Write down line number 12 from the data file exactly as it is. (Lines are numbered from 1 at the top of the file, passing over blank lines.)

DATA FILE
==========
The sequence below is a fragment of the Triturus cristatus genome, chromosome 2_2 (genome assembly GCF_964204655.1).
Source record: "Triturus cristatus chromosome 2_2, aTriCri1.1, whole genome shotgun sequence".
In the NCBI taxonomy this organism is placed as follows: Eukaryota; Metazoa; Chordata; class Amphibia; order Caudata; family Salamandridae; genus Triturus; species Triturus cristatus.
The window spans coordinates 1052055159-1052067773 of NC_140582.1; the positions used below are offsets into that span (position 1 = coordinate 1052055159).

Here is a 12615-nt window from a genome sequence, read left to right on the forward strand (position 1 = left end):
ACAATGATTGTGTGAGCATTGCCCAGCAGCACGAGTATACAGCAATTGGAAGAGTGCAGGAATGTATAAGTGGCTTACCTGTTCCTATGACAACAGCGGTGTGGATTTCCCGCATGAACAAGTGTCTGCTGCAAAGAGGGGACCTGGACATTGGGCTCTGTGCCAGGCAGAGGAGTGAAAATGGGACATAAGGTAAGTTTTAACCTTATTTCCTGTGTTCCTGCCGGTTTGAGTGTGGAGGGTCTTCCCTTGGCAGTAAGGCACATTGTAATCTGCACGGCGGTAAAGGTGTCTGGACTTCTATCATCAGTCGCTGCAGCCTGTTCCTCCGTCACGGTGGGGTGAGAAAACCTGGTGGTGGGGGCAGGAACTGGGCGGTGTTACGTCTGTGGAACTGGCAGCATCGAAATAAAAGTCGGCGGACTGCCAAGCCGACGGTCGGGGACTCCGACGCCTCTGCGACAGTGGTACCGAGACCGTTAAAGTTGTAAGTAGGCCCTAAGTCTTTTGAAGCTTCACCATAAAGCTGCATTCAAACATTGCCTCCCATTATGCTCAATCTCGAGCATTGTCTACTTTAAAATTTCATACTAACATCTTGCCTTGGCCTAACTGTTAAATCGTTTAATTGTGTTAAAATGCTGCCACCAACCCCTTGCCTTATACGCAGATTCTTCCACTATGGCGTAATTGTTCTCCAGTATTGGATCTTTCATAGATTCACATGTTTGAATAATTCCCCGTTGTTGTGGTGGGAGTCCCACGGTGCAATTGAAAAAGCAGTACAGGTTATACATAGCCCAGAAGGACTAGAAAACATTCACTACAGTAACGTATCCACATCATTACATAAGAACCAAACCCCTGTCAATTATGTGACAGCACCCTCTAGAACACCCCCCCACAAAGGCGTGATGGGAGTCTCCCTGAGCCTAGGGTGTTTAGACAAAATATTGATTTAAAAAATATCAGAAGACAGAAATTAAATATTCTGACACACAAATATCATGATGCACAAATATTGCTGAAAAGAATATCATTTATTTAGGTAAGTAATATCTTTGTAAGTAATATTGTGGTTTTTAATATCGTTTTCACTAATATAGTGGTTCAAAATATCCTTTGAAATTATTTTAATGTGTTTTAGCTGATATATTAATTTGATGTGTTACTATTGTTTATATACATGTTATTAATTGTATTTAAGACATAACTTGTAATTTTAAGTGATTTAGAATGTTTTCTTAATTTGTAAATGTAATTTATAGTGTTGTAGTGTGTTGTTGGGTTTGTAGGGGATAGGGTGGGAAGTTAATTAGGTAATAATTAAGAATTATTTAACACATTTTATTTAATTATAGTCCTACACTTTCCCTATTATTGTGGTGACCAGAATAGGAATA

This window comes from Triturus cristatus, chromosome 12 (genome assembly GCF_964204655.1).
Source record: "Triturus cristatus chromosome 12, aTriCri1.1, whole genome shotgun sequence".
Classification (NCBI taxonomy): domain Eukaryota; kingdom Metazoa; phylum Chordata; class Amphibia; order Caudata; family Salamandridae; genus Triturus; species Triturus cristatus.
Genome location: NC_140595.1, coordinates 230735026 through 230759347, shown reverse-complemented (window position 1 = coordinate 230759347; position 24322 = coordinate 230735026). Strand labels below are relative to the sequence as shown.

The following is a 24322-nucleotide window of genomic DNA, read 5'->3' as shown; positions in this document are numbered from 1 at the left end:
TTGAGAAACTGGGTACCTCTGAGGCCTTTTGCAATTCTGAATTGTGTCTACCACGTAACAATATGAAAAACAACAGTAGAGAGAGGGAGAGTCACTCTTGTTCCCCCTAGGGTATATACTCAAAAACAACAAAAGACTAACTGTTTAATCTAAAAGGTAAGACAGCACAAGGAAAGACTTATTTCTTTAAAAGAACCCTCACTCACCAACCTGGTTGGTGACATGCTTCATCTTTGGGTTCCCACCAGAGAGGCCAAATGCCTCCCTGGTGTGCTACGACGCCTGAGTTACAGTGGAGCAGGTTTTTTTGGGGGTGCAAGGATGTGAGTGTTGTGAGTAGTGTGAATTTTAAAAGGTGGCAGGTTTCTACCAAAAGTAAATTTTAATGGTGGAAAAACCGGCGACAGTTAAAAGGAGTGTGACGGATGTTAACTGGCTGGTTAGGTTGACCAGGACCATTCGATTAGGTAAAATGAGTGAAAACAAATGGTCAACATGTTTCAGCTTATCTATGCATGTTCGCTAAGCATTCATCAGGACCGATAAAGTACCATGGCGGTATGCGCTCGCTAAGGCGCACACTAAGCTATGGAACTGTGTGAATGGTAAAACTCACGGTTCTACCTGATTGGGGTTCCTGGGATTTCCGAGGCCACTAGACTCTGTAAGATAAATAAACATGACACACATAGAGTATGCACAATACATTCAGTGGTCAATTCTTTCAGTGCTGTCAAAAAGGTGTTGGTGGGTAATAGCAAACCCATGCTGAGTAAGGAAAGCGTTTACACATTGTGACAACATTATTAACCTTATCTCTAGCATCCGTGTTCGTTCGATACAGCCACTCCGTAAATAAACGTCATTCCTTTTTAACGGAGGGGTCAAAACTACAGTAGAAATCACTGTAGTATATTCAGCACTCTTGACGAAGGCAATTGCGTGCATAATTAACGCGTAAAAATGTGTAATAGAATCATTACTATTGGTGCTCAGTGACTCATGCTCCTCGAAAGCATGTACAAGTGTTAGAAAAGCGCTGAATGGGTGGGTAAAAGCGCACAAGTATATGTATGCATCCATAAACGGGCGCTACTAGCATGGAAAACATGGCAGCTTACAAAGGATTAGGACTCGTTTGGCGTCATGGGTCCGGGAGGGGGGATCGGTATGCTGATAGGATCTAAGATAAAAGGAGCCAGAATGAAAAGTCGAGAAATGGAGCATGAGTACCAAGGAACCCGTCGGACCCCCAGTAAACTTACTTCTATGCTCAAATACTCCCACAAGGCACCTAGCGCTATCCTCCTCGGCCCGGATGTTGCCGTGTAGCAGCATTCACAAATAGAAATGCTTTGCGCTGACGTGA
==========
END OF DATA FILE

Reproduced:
TTGAGAAACTGGGTACCTCTGAGGCCTTTTGCAATTCTGAATTGTGTCTACCACGTAACAATATGAAAAACAACAGTAGAGAGAGGGAGAGTCACTCTTGTTCCCCCTAGGGTATATACTCAAAAACAACAAAAGACTAACTGTTTAATCTAAAAGGTAAGACAGCACAAGGAAAGACTTATTTCTTTAAAAGAACCCTCACTCACCAACCTGGTTGGTGACATGCTTCATCTTTGGGTTCCCACCAGAGAGGCCAAATGCCTCCCTGGTGTGCTACGACGCCTGAGTTACAGTGGAGCAGGTTTTTTTGGGGGTGCAAGGATGTGAGTGTTGTGAGTAGTGTGAATTTTAAAAGGTGGCAGGTTTCTACCAAAAGTAAATTTTAATGGTGGAAAAACCGGCGACAGTTAAAAGGAGTGTGACGGATGTTAACTGGCTGGTTAGGTTGACCAGGACCATTCGATTAGGTAAAATGAGTGAAAACAAATGGTCAACATGTTTCAGCTTATCTATGCATGTTCGCTAAGCATTCATCAGGACCGATAAAGTACCATGGCGGTATGCGCTCGCTAAGGCGCACACTAAGCTATGGAACTGTGTGAATGGTAAAACTCACGGTTCTACCTGATTGGGGTTCCTGGGATTTCCGAGGCCACTAGACTCTGTAAGATAAATAAACATGACACACATAGAGTATGCACAATACATTCAGTGGTCAATTCTTTCAGTGCTGTCAAAAAGGTGTTGGTGGGTAATAGCAAACCCATGCTGAGTAAGGAAAGCGTTTACACATTGTGACAACATTATTAACCTTATCTCTAGCATCCGTGTTCGTTCGATACAGCCACTCCGTAAATAAACGTCATTCCTTTTTAACGGAGGGGTCAAAACTACAGTAGAAATCACTGTAGTATATTCAGCACTCTTGACGAAGGCAATTGCGTGCATAATTAACGCGTAAAAATGTGTAATAGAATCATTACTATTGGTGCTCAGTGACTCATGCTCCTCGAAAGCATGTACAAGTGTTAGAAAAGCGCTGAATGGGTGGGTAAAAGCGCACAAGTATATGTATGCATCCATAAACGGGCGCTACTAGCATGGAAAACATGGCAGCTTACAAAGGATTAGGACTCGTTTGGCGTCATGGGTCCGGGAGGGGGGATCGGTATGCTGATAGGATCTAAGATAAAAGGAGCCAGAATGAAAAGTCGAGAAATGGAGCATGAGTACCAAGGAACCCGTCGGACCCCCAGTAAACTTACTTCTATGCTCAAATACTCCCACAAGGCACCTAGCGCTATCCTCCTCGGCCCGGATGTTGCCGTGTAGCAGCATTCACAAATAGAAATGCTTTGCGCTGACGTGA